It might surprise you to learn that Lawrence Frank is the dean of Eastern Conference coaches. Every other team has made a change on the sideline since Frank replaced Byron Scott on January 26, 2004 which speaks highly of his survival instincts. All things come to an end, however, and Frank's decision to bench Devin Harris and Vince Carter in Saturday's loss to the Celtics may signal that change is coming to the Izod Center.
It wasn't a bad decision. Down 29 at the half, Frank sent a message to his two best players that their effort was unacceptable. The rest of the team responded with a better second half, so strategically it worked out. Coaching in the NBA is much more than X's and O's, however. At least half the job is psychology, and it doesn't appear that Harris was a willing recipient of his bench therapy.
He told the Daily News that higher-ups in the Nets organization weren't on board with the move and that he wasn't "over it" in advance of Wednesday's road game with the Hornets. After tonight's game, the Nets travel to San Antonio, Memphis and Oklahoma City on a trip that could clarify their playoff chances. That they're even entertaining those thoughts is because Harris has played All-Star ball all season, and if Frank can't placate the team's franchise player he could find himself on the unemployment line.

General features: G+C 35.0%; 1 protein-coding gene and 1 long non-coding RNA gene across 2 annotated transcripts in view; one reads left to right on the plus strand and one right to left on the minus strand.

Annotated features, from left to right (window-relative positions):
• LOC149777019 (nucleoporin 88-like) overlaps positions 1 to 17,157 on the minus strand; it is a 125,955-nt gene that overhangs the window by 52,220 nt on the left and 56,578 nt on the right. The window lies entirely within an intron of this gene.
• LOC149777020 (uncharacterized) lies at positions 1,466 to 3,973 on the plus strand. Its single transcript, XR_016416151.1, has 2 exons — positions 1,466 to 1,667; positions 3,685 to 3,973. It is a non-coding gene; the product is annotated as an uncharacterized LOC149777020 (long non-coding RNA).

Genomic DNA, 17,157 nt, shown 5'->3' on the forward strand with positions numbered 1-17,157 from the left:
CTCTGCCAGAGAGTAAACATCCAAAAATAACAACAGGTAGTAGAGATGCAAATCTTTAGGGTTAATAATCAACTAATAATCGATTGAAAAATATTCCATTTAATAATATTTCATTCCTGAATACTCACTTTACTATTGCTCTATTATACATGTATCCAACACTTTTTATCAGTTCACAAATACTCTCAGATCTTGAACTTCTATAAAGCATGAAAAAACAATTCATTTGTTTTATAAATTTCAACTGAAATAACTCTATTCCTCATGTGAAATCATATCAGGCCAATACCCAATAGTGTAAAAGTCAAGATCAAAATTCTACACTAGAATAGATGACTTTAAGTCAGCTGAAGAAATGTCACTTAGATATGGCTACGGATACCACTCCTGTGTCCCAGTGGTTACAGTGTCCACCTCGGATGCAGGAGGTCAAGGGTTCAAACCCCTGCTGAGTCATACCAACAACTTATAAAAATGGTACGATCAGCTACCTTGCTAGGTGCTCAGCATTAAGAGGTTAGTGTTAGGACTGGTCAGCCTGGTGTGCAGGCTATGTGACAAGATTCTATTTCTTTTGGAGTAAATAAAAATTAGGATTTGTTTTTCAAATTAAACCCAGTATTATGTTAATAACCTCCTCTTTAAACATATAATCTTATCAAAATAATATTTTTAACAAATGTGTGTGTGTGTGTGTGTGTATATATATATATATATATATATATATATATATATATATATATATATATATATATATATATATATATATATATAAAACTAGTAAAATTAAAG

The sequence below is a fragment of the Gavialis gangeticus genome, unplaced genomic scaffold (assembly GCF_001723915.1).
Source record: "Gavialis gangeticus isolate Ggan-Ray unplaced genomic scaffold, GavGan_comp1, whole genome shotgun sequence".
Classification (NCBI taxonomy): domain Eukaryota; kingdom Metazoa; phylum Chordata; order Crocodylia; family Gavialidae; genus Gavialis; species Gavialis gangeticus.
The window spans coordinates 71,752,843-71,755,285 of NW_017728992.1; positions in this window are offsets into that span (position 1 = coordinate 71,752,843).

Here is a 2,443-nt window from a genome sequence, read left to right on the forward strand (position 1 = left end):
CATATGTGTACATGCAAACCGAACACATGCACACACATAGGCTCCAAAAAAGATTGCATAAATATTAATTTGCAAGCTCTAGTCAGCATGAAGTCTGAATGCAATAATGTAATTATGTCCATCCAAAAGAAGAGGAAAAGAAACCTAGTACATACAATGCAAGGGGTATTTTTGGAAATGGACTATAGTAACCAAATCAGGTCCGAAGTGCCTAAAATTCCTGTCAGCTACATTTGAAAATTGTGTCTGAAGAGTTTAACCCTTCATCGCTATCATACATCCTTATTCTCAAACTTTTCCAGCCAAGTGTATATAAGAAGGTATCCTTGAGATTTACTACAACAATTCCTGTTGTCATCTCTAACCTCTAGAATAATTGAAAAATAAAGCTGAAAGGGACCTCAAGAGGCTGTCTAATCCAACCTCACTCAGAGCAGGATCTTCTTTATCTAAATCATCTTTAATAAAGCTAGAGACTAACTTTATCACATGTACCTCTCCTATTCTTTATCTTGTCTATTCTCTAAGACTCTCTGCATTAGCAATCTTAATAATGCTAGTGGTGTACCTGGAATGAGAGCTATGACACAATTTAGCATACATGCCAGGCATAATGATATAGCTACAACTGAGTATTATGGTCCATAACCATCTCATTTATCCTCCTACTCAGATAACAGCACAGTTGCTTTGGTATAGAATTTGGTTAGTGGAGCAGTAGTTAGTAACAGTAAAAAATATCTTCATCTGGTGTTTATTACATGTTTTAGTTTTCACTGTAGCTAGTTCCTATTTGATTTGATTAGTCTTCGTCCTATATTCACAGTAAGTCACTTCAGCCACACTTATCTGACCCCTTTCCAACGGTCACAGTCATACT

That's how he got the job, after all. Scott was the winningest coach in Nets history with two trips to the NBA Finals but Jason Kidd tired of him during the 2003-04 season. The league is about players, not coaches, so Scott was sent packing while Kidd remained in charge on and off the floor.
Harris may not have Kidd's credentials, but he is as important to this Nets team as Kidd was to that one. Frank drew a line in the sand with the benching, and he may be the one who is ultimately forced to cross it.